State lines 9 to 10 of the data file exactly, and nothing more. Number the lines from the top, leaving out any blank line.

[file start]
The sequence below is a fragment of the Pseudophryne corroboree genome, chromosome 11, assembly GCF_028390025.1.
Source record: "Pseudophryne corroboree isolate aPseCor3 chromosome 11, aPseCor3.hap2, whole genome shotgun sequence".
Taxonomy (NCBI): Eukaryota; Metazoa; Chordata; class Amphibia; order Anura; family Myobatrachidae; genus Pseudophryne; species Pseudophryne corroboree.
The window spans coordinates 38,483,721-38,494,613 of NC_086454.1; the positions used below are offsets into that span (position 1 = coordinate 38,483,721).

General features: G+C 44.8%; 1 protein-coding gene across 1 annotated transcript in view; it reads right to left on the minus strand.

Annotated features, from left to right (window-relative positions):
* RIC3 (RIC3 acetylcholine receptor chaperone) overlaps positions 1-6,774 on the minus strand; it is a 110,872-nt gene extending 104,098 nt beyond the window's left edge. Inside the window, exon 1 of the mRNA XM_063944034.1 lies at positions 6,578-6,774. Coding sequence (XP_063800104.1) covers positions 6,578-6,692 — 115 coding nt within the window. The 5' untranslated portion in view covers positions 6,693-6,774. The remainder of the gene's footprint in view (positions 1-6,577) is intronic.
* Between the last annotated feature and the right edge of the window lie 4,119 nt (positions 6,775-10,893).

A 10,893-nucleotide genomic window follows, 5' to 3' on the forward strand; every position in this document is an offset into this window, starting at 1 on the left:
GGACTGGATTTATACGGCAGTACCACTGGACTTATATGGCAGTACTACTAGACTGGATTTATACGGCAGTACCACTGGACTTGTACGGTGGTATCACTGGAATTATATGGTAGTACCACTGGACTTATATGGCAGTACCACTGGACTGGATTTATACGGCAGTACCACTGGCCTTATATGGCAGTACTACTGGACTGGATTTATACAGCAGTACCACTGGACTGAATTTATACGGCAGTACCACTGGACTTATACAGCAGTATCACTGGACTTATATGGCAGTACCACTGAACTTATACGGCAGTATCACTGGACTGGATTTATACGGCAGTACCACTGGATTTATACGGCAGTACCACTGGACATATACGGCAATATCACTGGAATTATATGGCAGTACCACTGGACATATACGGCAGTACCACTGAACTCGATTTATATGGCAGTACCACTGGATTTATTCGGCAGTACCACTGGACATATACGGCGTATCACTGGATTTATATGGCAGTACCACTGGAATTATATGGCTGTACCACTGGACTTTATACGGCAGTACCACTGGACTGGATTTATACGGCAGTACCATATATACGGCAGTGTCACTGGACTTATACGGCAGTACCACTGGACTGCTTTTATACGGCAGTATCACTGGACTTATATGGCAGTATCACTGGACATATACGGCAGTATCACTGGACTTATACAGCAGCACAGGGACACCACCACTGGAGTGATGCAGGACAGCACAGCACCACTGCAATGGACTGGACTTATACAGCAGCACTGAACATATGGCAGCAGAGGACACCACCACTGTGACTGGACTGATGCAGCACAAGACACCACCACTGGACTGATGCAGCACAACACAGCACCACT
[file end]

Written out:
A 10,893-nucleotide genomic window follows, 5' to 3' on the forward strand; every position in this document is an offset into this window, starting at 1 on the left:
GGACTGGATTTATACGGCAGTACCACTGGACTTATATGGCAGTACTACTAGACTGGATTTATACGGCAGTACCACTGGACTTGTACGGTGGTATCACTGGAATTATATGGTAGTACCACTGGACTTATATGGCAGTACCACTGGACTGGATTTATACGGCAGTACCACTGGCCTTATATGGCAGTACTACTGGACTGGATTTATACAGCAGTACCACTGGACTGAATTTATACGGCAGTACCACTGGACTTATACAGCAGTATCACTGGACTTATATGGCAGTACCACTGAACTTATACGGCAGTATCACTGGACTGGATTTATACGGCAGTACCACTGGATTTATACGGCAGTACCACTGGACATATACGGCAATATCACTGGAATTATATGGCAGTACCACTGGACATATACGGCAGTACCACTGAACTCGATTTATATGGCAGTACCACTGGATTTATTCGGCAGTACCACTGGACATATACGGCGTATCACTGGATTTATATGGCAGTACCACTGGAATTATATGGCTGTACCACTGGACTTTATACGGCAGTACCACTGGACTGGATTTATACGGCAGTACCATATATACGGCAGTGTCACTGGACTTATACGGCAGTACCACTGGACTGCTTTTATACGGCAGTATCACTGGACTTATATGGCAGTATCACTGGACATATACGGCAGTATCACTGGACTTATACAGCAGCACAGGGACACCACCACTGGAGTGATGCAGGACAGCACAGCACCACTGCAATGGACTGGACTTATACAGCAGCACTGAACATATGGCAGCAGAGGACACCACCACTGTGACTGGACTGATGCAGCACAAGACACCACCACTGGACTGATGCAGCACAACACAGCACCACT